Deep Purple’s Black Night, released in June 1970, was the first heavy metal single to make it big in the pop charts

For some reason, Britain’s highly-publicised ‘guru’ of ‘alternative music’, the BBC radio DJ John Peel, didn’t rate Deep Purple as “progressive” and flatly refused to play their records on air. Bizarrely, Peel reportedly ‘wept with joy’ when T-Rex topped the charts with the excellent ‘Ride a White Swan’ four months later in the October of 1970. Why the late John Peel felt T-Rex were progressive, and Deep Purple weren’t progressive, is anyone’s guess.
As it turns out, Deep Purple proved to be highly progressive, becoming the first band to have a heavy, riff-driven, lead guitar embellished, prototype-metal-vocal-style hit record in the UK, which was ‘Black Night’. This was in June 1970, the same month Uriah Heep released their seminal ‘Very ‘Eavy, Very ‘Umble’ album. This ground-breaking record, retitled simply as “Uriah Heep”, was released in America the following year. Uriah Heep, as many british readers will know, was a character in Charles Dickens’ classic novel, “David Copperfield”.
The fictional Mr Heep was a very self-effacing man who didn’t pronounce his aitches. Presumably the band, Uriah Heep (obviously a well-read lot), were picking up on Mr Heep’s ‘umbleness, while at the same time saying ‘ow ‘eavy their music was. Was this album’s title the catalyst for the naming of a genre? I’ll leave that for someone else to prove or disprove.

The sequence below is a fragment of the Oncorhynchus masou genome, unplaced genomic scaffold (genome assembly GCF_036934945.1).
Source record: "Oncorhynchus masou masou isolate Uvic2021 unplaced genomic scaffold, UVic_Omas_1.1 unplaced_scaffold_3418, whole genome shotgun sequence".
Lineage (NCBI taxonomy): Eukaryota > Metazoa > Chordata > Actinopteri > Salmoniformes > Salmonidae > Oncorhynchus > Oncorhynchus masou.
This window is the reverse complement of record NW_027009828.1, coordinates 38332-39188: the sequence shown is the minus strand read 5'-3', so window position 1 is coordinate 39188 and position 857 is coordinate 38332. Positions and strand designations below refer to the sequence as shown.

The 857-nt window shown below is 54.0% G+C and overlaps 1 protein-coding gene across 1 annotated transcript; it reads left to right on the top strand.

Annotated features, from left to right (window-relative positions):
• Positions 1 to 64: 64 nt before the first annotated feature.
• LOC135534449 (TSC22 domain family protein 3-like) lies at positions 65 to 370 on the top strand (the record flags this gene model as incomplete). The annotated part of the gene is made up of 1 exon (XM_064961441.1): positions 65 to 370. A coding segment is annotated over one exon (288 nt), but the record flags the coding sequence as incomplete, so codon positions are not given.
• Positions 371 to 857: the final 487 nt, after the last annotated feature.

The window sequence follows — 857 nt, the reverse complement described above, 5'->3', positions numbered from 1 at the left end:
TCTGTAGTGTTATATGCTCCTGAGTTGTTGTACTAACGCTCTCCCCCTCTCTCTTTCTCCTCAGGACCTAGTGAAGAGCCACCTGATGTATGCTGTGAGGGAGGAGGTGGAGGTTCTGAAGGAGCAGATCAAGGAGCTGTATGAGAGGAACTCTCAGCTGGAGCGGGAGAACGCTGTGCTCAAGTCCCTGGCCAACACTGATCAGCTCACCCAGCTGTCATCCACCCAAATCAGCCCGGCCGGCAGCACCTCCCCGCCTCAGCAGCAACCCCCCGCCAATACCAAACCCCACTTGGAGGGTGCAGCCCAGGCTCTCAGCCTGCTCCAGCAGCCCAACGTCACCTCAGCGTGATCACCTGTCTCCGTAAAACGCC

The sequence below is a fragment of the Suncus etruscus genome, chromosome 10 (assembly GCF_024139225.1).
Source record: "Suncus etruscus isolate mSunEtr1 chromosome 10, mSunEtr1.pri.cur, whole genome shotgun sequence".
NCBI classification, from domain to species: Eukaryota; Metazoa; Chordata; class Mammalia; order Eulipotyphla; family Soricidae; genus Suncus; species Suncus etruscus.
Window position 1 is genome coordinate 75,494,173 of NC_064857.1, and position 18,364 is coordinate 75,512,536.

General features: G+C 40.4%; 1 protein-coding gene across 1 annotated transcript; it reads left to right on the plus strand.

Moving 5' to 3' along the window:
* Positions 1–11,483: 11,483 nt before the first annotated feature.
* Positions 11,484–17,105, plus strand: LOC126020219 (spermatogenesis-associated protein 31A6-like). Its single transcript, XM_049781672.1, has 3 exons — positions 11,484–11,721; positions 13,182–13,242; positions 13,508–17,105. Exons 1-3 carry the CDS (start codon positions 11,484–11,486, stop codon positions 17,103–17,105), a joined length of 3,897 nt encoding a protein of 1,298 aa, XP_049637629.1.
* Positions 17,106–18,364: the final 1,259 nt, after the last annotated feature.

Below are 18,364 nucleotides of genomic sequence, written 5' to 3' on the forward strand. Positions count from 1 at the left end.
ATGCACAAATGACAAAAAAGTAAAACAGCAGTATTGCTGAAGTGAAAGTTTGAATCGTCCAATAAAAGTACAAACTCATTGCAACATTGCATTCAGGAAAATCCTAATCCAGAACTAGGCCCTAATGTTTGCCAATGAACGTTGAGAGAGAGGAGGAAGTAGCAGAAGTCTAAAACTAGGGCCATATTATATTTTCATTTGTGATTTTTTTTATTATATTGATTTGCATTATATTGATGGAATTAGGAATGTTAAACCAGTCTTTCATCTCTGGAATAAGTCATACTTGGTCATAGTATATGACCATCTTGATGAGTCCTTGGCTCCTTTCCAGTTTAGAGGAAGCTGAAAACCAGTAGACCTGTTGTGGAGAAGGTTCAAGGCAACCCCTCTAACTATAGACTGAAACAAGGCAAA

For me, this was the first heavy metal album in June 1970
Gypsy from Uriah Heep’s Very ‘eavy, Very ‘umble
album. June 1970
 

To me, hearing Very ‘Eavy, Very ‘Umble laid down was hearing the first authentic heavy metal album of all. Some might point to Sabbath’s self titled album in the February of 1970 and, of course Led Zeppelin and Cream were pumping out monstrous riff-driven blues rock in the 1960s. But, to me, Very ‘eavy, Very ‘umble captured the pure essence of heavy metal and managed to bottle it in the studio. Deep Purple and Black Sabbath were the first to put fledgling heavy metal in the pop singles charts. For a while such music was disparagingly described as “head banging music” then somewhere along the line, somebody pigeon-holed it as heavy metal. A genre was born. And, as luck would have it, I was there at tits birth.